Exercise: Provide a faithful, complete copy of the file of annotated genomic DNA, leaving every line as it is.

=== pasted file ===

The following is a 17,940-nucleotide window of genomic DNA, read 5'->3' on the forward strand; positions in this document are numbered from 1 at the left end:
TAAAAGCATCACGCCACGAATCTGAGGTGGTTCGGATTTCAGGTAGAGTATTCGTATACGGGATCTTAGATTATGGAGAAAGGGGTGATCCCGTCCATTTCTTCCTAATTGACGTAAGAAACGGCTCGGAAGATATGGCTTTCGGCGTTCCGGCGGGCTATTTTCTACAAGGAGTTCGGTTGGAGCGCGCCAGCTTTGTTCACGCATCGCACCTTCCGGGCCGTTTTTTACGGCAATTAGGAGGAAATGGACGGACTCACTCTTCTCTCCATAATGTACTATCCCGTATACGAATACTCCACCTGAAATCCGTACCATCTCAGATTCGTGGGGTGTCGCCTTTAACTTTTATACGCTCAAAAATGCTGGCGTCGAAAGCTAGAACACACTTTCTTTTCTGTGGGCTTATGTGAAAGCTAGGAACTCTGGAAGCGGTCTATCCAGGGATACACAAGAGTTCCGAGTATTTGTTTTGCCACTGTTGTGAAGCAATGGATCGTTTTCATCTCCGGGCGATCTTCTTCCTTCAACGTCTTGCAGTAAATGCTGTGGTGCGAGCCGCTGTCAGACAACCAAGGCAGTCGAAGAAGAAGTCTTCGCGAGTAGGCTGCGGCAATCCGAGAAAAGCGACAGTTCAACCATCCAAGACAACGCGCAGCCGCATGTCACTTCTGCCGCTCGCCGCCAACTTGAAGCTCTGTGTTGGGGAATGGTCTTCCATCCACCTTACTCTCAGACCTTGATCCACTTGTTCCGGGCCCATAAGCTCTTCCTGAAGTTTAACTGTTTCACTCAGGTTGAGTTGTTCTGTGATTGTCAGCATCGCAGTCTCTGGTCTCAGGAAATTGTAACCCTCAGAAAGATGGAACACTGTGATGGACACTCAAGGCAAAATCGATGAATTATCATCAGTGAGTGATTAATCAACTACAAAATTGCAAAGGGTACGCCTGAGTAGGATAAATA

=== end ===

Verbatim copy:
The following is a 17,940-nucleotide window of genomic DNA, read 5'->3' on the forward strand; positions in this document are numbered from 1 at the left end:
TAAAAGCATCACGCCACGAATCTGAGGTGGTTCGGATTTCAGGTAGAGTATTCGTATACGGGATCTTAGATTATGGAGAAAGGGGTGATCCCGTCCATTTCTTCCTAATTGACGTAAGAAACGGCTCGGAAGATATGGCTTTCGGCGTTCCGGCGGGCTATTTTCTACAAGGAGTTCGGTTGGAGCGCGCCAGCTTTGTTCACGCATCGCACCTTCCGGGCCGTTTTTTACGGCAATTAGGAGGAAATGGACGGACTCACTCTTCTCTCCATAATGTACTATCCCGTATACGAATACTCCACCTGAAATCCGTACCATCTCAGATTCGTGGGGTGTCGCCTTTAACTTTTATACGCTCAAAAATGCTGGCGTCGAAAGCTAGAACACACTTTCTTTTCTGTGGGCTTATGTGAAAGCTAGGAACTCTGGAAGCGGTCTATCCAGGGATACACAAGAGTTCCGAGTATTTGTTTTGCCACTGTTGTGAAGCAATGGATCGTTTTCATCTCCGGGCGATCTTCTTCCTTCAACGTCTTGCAGTAAATGCTGTGGTGCGAGCCGCTGTCAGACAACCAAGGCAGTCGAAGAAGAAGTCTTCGCGAGTAGGCTGCGGCAATCCGAGAAAAGCGACAGTTCAACCATCCAAGACAACGCGCAGCCGCATGTCACTTCTGCCGCTCGCCGCCAACTTGAAGCTCTGTGTTGGGGAATGGTCTTCCATCCACCTTACTCTCAGACCTTGATCCACTTGTTCCGGGCCCATAAGCTCTTCCTGAAGTTTAACTGTTTCACTCAGGTTGAGTTGTTCTGTGATTGTCAGCATCGCAGTCTCTGGTCTCAGGAAATTGTAACCCTCAGAAAGATGGAACACTGTGATGGACACTCAAGGCAAAATCGATGAATTATCATCAGTGAGTGATTAATCAACTACAAAATTGCAAAGGGTACGCCTGAGTAGGATAAATA